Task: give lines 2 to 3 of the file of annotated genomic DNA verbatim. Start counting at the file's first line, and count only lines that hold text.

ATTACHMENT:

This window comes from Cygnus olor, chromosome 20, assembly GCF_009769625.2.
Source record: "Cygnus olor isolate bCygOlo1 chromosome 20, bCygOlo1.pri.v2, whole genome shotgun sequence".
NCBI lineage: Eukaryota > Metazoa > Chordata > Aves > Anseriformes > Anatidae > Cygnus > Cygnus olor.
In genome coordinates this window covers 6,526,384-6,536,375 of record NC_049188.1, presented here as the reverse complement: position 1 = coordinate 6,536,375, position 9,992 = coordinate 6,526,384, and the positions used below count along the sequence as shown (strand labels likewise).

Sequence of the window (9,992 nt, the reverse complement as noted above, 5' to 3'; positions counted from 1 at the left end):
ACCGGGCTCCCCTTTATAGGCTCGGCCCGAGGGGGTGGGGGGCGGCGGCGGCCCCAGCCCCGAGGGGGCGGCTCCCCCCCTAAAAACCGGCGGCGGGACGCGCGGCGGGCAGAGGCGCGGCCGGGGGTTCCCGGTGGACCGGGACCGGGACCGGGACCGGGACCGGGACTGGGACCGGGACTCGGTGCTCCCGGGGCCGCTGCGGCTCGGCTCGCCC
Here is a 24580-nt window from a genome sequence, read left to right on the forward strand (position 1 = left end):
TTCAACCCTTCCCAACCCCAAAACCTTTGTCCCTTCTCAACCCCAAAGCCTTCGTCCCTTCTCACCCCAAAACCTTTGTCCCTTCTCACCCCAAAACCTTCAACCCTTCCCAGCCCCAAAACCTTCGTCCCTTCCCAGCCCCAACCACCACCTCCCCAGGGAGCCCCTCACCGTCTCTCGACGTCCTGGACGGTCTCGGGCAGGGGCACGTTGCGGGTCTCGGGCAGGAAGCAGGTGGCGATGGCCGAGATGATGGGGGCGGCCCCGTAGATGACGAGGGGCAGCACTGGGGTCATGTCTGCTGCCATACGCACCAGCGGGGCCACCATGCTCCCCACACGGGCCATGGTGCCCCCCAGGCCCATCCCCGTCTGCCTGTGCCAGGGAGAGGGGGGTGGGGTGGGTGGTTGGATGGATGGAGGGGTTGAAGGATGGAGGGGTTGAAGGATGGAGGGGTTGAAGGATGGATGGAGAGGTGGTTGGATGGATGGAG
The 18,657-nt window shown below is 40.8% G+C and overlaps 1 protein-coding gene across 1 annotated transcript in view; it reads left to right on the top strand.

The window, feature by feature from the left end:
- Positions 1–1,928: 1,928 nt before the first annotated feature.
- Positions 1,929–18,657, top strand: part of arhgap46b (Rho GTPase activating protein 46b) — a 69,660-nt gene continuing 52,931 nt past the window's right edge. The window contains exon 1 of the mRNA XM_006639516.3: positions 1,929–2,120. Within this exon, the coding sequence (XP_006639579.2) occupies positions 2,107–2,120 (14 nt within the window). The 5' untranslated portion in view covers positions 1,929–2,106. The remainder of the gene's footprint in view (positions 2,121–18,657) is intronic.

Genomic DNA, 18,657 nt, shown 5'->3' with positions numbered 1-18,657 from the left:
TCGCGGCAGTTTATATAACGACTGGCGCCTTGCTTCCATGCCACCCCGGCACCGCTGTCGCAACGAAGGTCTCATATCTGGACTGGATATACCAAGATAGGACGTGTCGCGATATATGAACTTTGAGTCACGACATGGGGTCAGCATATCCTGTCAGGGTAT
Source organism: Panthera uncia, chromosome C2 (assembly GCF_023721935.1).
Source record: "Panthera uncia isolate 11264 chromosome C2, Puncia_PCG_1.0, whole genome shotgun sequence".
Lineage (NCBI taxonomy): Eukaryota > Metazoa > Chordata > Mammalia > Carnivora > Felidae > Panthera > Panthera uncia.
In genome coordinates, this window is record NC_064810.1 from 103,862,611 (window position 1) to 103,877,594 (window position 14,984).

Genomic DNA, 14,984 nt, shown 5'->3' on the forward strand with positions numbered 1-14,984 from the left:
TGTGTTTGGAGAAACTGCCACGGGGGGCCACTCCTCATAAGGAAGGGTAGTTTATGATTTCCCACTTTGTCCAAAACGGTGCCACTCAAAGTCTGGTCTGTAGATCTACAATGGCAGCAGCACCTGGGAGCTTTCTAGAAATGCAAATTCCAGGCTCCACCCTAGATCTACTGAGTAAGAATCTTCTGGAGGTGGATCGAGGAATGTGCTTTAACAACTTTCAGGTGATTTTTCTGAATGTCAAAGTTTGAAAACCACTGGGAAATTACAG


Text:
Source record: "Cygnus olor isolate bCygOlo1 chromosome 20, bCygOlo1.pri.v2, whole genome shotgun sequence".
NCBI lineage: Eukaryota > Metazoa > Chordata > Aves > Anseriformes > Anatidae > Cygnus > Cygnus olor.